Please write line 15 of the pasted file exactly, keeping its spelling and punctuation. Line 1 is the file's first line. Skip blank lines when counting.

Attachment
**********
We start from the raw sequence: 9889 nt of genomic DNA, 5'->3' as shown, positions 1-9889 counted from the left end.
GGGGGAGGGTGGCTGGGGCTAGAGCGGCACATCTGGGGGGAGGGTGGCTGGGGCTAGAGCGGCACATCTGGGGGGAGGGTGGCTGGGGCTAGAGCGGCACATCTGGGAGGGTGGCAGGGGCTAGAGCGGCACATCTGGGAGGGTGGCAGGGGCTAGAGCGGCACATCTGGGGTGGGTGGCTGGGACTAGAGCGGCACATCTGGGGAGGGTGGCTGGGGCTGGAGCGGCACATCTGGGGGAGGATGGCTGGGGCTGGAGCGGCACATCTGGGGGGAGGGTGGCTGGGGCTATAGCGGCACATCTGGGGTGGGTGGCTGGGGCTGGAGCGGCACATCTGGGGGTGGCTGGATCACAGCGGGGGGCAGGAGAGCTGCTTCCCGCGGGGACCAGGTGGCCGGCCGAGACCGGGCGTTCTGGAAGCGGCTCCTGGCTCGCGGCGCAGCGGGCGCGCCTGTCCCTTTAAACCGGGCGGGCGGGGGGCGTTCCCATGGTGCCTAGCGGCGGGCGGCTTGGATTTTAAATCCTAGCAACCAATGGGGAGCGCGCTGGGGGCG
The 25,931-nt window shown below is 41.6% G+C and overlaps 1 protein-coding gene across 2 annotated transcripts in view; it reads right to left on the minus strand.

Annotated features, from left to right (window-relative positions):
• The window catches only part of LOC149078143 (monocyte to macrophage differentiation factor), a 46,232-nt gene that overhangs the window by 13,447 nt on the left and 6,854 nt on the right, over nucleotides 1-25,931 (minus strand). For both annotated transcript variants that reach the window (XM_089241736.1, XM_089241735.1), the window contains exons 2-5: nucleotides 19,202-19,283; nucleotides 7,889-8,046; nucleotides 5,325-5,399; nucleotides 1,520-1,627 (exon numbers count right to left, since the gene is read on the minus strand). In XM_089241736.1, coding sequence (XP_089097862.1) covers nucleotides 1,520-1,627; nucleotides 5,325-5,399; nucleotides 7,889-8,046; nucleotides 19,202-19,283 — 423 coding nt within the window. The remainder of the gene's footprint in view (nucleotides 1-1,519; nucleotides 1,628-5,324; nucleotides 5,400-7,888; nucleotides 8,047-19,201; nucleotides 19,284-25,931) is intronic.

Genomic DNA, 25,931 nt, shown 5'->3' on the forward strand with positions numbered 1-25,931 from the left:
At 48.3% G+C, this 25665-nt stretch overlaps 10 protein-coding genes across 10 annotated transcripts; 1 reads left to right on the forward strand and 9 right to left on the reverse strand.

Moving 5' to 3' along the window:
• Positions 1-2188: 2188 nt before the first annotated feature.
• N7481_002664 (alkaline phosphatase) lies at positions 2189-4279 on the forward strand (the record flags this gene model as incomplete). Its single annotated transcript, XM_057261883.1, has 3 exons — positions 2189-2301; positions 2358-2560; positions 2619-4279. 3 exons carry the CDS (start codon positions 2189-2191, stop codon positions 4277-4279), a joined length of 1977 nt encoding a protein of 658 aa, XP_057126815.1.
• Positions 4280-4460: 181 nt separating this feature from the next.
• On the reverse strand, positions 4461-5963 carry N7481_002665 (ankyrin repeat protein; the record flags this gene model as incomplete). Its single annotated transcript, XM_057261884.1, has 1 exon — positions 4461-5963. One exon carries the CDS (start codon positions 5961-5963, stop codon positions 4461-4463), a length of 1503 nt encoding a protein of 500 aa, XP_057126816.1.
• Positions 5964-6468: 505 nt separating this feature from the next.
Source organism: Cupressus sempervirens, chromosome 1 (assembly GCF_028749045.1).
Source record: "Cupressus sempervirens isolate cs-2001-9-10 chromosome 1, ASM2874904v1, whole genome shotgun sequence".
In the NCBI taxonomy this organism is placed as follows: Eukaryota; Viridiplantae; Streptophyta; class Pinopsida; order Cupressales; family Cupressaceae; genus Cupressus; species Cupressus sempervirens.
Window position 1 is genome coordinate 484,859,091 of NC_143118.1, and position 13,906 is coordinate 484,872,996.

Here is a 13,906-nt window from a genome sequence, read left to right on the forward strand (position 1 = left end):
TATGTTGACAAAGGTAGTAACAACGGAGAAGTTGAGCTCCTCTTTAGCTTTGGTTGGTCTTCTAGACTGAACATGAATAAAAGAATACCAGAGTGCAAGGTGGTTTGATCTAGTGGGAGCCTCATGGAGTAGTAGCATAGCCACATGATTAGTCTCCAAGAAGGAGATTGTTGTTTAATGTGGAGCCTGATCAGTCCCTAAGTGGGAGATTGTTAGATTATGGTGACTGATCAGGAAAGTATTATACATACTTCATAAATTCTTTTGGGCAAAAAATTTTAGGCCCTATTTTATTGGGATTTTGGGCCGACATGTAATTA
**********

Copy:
Source record: "Cupressus sempervirens isolate cs-2001-9-10 chromosome 1, ASM2874904v1, whole genome shotgun sequence".